Applications for New Jersey’s first Youth Council are due soon

The New Jersey State House is seen in Trenton, N.J., Tuesday, June 27, 2017. (AP Photo/Seth Wenig)

The New Jersey State House is seen in Trenton, N.J., Tuesday, June 27, 2017. (AP Photo/Seth Wenig)

Leaders in New Jersey are looking for young people to serve on the state’s inaugural Youth Council and applications are due soon.

State lawmakers say it’s an opportunity for people ages 15 to 23 to participate in the civic process. Gov. Phil Murphy signed a law creating the program at the beginning of this year, and the state must appoint a 44-member council by January 8, 2023.

The Youth Council will consist of four state lawmakers, Assemblywoman Angela McKnight (D-Hudson), Assemblywoman DiAnne Gove (R-Atlantic), Sen. Mike Testa (R-Cape May), and Sen. Vin Gopal (D-Monmouth), as well as 40 youth (one from each of New Jersey’s 40 legislative districts).

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They are expected to meet four times per year to help advise the government on issues relevant to young people in the state.

“While our schools strive to do all they can to teach students about the workings of democratic processes and functions of government, allowing young people to actually sit down at the table and participate in that government, and have the opportunity to take up policies and programs important to them will provide them with invaluable insights and skills as they go forward in life,” Gopal said.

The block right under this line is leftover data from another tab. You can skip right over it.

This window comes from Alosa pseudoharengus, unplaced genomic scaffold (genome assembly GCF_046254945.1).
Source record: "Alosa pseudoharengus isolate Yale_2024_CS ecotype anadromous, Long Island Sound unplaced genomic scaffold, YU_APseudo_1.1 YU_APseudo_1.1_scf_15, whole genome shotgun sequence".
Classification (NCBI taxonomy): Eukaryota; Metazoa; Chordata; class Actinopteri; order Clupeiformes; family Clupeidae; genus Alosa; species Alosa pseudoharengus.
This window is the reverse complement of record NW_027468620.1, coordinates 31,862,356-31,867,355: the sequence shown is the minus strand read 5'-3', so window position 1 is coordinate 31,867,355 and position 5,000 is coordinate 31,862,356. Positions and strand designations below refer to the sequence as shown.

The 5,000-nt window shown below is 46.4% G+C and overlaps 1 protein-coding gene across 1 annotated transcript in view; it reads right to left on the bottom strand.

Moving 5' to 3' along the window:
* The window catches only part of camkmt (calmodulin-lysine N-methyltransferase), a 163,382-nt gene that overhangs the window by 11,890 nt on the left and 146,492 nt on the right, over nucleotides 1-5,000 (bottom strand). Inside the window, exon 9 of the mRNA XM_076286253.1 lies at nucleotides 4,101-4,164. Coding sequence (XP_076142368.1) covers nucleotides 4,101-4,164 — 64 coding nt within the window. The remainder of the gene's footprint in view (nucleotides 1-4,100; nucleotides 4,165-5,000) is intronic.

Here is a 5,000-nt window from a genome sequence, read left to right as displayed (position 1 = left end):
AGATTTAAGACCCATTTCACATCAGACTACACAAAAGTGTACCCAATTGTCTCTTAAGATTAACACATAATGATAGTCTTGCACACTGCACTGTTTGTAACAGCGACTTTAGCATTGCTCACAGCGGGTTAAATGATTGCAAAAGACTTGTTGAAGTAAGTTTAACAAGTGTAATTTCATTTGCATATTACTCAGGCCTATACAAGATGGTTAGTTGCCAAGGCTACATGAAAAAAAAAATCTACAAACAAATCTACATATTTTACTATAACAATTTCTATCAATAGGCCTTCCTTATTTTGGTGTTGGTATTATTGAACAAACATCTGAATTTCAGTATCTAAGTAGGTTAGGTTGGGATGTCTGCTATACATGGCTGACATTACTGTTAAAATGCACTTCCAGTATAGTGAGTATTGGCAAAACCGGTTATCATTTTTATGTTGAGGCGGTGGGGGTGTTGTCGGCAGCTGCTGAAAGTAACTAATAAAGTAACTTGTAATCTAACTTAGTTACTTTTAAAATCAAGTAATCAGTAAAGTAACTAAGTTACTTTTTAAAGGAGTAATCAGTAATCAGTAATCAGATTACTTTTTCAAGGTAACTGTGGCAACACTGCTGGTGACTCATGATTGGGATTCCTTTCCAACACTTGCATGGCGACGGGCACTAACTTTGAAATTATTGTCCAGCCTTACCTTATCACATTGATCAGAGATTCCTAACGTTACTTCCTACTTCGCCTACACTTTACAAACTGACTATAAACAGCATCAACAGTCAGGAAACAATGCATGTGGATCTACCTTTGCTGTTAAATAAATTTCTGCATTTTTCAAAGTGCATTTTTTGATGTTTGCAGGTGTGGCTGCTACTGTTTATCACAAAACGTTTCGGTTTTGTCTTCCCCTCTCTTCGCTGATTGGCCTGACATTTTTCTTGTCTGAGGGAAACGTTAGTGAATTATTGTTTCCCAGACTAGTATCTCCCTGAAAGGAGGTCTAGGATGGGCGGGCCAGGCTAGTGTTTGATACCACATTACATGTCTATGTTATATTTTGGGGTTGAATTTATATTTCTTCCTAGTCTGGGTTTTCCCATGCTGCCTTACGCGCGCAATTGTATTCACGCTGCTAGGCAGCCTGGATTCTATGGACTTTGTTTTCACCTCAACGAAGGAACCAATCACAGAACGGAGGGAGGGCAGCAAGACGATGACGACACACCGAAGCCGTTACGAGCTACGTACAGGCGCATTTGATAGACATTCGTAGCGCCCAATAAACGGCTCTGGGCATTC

At 36, Assemblyman Bill Moen (D-Camden) is one of New Jersey’s youngest legislators, and speaking from experience, he said the Youth Council can be a life-altering experience for some people. Moen became involved in politics in middle school when he was elected by his classmates to shadow the mayor.

“It really stood out to me as a terrific opportunity, and a first step in service,” Moen said. “And so I think this program, the State Legislative Council, I really wish this was around when I was in middle school and in high school.”

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Moen anticipates the Youth Council may tackle issues like education, college affordability, pathways to home ownership, and concern over social media.

“[Participating and] having that on their resume, I think it could benefit them in other areas of their lives as well, whether it’s applying to certain colleges or graduate schools, or jobs down the line, or even maybe running for office someday,” Moen said.

The program is one of several recent initiatives in the Garden State to promote civic engagement and participation among young people. New Jersey enacted a law last year requiring civic education courses in middle school.

Sen. Troy Singleton (D-Burlington) recently reintroduced legislation that would require college students to take a civics course to graduate.

“I think across the nation, we could be doing so much more to engage our younger population,” Moen said.

People interested in joining the council are asked to reach out to their state representative’s office for an application. The deadline to apply varies by district and some, like Moen’s district, have set an application deadline for Dec. 31.

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